The journey of an entrepreneur is plagued with self doubt. Am I making the right decision? Do I have the right team? Perhaps the strongest fear constantly at the back of a founder’s mind, however, is this: What if people don’t want what I’m selling? This frightening but necessary question runs through an entrepreneur’s head daily (if not hourly), because for a startup, the future of the company depends on it. Though it might seem impossible to know if people will actually pay for your future product, it’s not. Here’s how to make sure that you’re on the right track every step of the way.
1. Don’t base your entire business on research.
Customer research can be deceiving. Even when following best practices for customer discovery, what people tell you will not always match up with their actions when it comes down to the line. This is not out of dishonesty, but simply out of a simple human fact: people don’t know what they want.
Maybe you’re a rockstar entrepreneur with a team developing an incredible product that not only meets a real need in the world but gains affirmation from test pilots and customer surveys across the board. You might even get some press from media outlets who understand your mission. But even in the midst of success like this, there are hidden barriers that you cannot discover until you actually begin charging customers for your product.
Some examples of hidden barriers:
Hidden acquisition costs (Without needing to commit, pilot customers often misrepresent what they would be willing to pay for the product.)
Hidden pilot inaccuracies (“I loved using your product for free during the pilot, but our CEO would have to approve a company-wide purchase.”)
Hidden market volatility (During the time between research and launch, the makeup of a market can vary significantly, by competition, economy, laws, etc.)
Hidden barriers such as these are the silent assassin of new products. So how can you avoid them?
2. Start selling. Now.
There’s no better customer research than selling. When you actually sell early versions of your product or service (instead of customer surveys or pilots), you get real feedback instantly. People will either buy it or they won’t. The first people who do adopt will complain about features that either they wish existed or features that don’t work. You have instant direction on where to direct development of your company.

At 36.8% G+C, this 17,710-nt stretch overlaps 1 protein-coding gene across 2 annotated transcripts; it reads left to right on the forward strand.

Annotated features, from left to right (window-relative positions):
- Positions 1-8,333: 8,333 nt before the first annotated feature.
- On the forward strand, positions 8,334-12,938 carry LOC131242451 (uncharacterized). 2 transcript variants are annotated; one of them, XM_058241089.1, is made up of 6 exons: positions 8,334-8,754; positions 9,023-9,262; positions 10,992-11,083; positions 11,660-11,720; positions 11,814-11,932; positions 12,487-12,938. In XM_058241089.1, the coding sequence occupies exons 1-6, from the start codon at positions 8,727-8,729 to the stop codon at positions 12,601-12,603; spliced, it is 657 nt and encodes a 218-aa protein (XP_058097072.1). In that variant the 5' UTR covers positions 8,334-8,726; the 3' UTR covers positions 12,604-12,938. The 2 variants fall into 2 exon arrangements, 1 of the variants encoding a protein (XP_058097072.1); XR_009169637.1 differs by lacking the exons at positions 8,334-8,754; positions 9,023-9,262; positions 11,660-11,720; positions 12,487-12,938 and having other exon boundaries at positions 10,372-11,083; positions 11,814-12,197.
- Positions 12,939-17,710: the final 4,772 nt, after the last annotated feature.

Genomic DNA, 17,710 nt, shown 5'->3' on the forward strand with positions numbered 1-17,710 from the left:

This is the idea of an MVP (Minimum Viable Product–see The Lean Startup by Eric Ries). An MVP is not simply your first product, but quite often a bad first product that just “gets the job done.” By launching an imperfect product, you are essentially combining the research process with the sales process. Every sale is not only a learning opportunity that helps you immediately and precisely refine your product on the way to making it “perfect,” but a research exercise in which it is impossible for your targets to give misguided feedback.
3. Make incremental improvements.
Under this minimalist framework of developing a product, you eliminate very early on the concern of What if people don’t want what I’m selling? because you know exactly whether they want it or not every step of the way. If they don’t want the first iteration, then you have learned immediately that you need to pivot and will have eliminated any further wasteful development on an undesirable product.
In essence, somewhat counterintuitively, the solution to confidently eliminating the concern of What if people don’t want what I’m selling? is not to work harder at gathering research or perfecting the initial product. Rather, it is to work harder to push out new iterations as quickly as possible–even if it means failure. Even though failure hurts, the incremental setbacks are minor and allow for incremental improvement. Plus, it’s a lot better than staking the survival of your company on people who don’t really know what they want.
P.S. If you haven’t already, read The Lean Startup (Eric Ries, 2010). You won’t regret it.
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